Inspired by goannas!

News article |

Echidna and goanna expert, Dr Peggy Rismiller, visited Eyre Peninsula October 20-21st to present a series of field walks and a community information evening at Coffin Bay hosted by Natural Resources Eyre Peninsula.

Echidna and goanna expert, Dr Peggy Rismiller, visited Eyre Peninsula October 20-21st to present a series of field walks and a community information evening at Coffin Bay hosted by Natural Resources Eyre Peninsula.

About 50 people attended the Coffin Bay talk and almost everyone in attendance had seen goannas, while very few people present had seen an echidna.

Natural Resources Coastal Officer Kerryn McEwan said Dr Rismiller presented a fascinating talk on the behaviour and of echidnas and goannas.

“She presented some rare images of echidna and goanna young and juveniles, and a recent photo of a goanna eating a dead snake at the Coffin Bay boat ramp,” she said.

“It is hoped that the information will help the community with identifying whether the goannas are Rosenbergs or Sand goannas when reporting sightings.”

The bounce back of the goanna population on Lower Eyre Peninsula is attributed to the removal of hard hooved animals from the Coffin Bay and Lincoln National Parks which has allowed for the natural regeneration of vegetation, and to the long term feral animal control in these parks.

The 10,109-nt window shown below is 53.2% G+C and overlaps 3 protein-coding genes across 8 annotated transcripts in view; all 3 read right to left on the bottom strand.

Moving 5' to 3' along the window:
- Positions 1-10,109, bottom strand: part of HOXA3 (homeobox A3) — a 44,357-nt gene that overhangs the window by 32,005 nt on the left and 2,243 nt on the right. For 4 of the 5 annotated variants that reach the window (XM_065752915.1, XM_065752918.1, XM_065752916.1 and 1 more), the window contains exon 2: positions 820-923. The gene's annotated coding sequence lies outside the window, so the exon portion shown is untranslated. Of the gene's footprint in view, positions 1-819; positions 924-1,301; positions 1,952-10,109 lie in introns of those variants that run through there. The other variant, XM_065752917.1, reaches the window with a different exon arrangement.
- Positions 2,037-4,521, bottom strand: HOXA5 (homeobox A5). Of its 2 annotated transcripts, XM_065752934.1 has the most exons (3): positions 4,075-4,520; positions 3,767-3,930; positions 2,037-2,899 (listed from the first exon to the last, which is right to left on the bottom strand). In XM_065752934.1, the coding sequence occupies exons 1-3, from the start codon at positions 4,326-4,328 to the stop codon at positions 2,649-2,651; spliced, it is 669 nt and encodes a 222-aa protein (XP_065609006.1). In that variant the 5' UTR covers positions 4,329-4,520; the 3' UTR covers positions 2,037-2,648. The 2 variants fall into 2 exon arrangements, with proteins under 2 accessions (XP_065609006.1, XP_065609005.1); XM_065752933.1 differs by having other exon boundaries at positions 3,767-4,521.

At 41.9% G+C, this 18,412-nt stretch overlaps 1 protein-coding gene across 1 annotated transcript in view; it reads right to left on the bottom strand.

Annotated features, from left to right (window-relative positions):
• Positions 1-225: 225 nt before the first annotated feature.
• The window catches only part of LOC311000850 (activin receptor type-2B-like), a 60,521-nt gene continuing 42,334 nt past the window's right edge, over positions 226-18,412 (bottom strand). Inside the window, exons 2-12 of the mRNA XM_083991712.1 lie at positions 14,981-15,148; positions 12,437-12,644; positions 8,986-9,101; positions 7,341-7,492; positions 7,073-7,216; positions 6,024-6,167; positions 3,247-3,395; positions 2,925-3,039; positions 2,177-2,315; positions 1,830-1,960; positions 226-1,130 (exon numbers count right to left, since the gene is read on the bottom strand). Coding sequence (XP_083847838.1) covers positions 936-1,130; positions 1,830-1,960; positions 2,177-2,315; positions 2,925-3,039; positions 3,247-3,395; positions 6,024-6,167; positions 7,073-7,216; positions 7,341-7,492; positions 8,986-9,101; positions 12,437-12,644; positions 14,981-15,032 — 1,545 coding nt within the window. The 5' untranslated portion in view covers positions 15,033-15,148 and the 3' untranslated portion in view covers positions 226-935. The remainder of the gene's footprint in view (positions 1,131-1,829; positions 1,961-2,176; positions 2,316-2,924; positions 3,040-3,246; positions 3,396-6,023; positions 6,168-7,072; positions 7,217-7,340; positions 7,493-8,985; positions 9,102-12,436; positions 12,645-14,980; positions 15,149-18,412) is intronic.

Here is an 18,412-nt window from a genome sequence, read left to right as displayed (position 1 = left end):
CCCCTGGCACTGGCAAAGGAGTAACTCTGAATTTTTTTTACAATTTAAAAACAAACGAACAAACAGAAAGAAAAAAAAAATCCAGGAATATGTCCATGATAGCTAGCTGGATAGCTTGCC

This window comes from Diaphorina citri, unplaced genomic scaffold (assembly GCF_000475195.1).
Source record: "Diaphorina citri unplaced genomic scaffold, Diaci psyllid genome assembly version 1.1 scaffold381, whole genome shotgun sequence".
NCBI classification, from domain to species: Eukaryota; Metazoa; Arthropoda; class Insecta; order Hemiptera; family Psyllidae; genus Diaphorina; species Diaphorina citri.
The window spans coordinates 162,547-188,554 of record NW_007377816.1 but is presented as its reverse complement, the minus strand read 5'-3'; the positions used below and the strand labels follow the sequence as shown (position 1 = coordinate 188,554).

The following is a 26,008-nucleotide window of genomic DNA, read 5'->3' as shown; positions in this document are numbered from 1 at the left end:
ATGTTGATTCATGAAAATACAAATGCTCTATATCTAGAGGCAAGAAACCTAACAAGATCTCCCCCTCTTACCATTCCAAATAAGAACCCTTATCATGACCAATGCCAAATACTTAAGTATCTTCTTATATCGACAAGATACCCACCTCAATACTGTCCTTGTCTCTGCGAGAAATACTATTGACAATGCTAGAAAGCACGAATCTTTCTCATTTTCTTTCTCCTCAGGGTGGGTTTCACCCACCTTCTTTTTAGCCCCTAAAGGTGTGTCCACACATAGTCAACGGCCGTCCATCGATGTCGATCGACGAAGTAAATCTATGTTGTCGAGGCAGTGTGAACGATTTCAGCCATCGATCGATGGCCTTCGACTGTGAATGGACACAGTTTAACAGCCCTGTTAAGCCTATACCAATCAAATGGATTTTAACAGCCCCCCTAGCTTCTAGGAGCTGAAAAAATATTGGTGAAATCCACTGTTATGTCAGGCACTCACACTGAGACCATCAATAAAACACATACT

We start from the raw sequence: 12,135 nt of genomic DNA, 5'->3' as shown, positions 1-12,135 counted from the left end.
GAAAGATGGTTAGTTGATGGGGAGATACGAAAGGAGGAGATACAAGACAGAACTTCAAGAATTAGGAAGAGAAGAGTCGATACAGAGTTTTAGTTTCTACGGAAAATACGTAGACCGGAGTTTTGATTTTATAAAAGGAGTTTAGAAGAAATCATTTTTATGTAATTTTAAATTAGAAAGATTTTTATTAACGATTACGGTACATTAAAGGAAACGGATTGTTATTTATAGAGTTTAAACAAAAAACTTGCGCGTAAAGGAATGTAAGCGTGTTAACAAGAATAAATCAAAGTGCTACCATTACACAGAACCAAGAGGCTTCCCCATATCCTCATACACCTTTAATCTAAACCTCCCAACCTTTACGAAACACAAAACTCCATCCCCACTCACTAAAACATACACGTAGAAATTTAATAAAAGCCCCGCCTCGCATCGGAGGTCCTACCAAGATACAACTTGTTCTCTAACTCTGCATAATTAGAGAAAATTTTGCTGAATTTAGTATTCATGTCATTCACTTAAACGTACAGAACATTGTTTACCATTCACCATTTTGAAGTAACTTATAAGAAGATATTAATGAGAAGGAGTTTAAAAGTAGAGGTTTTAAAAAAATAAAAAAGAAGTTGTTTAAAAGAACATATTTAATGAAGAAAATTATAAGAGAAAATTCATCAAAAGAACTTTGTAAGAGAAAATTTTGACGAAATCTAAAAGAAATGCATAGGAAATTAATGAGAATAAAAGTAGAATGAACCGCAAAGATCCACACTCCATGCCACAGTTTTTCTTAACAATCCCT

“Dr Rismiller led and interesting nature walks in the two parks. She pointed out goanna tracks, scatchings and ‘squidging’ marks, this is when the goannas rub their chest across the ground, and goanna burrows.”

The community is encouraged to continue to report sighting of goannas, dead or alive, and echidnas, by contacting the Natural Resources Centre on Tasman terrace. Information should include where and when the goanna was sighted, a size estimate, include a photo to allow accurate identification, and any comments. Things of interest are photos of goannas up trees, if you come across a dead goanna still intact bag it and bring it in to the centre. These specimens will be sent on to the SA Museum.

Find out more about native animals.

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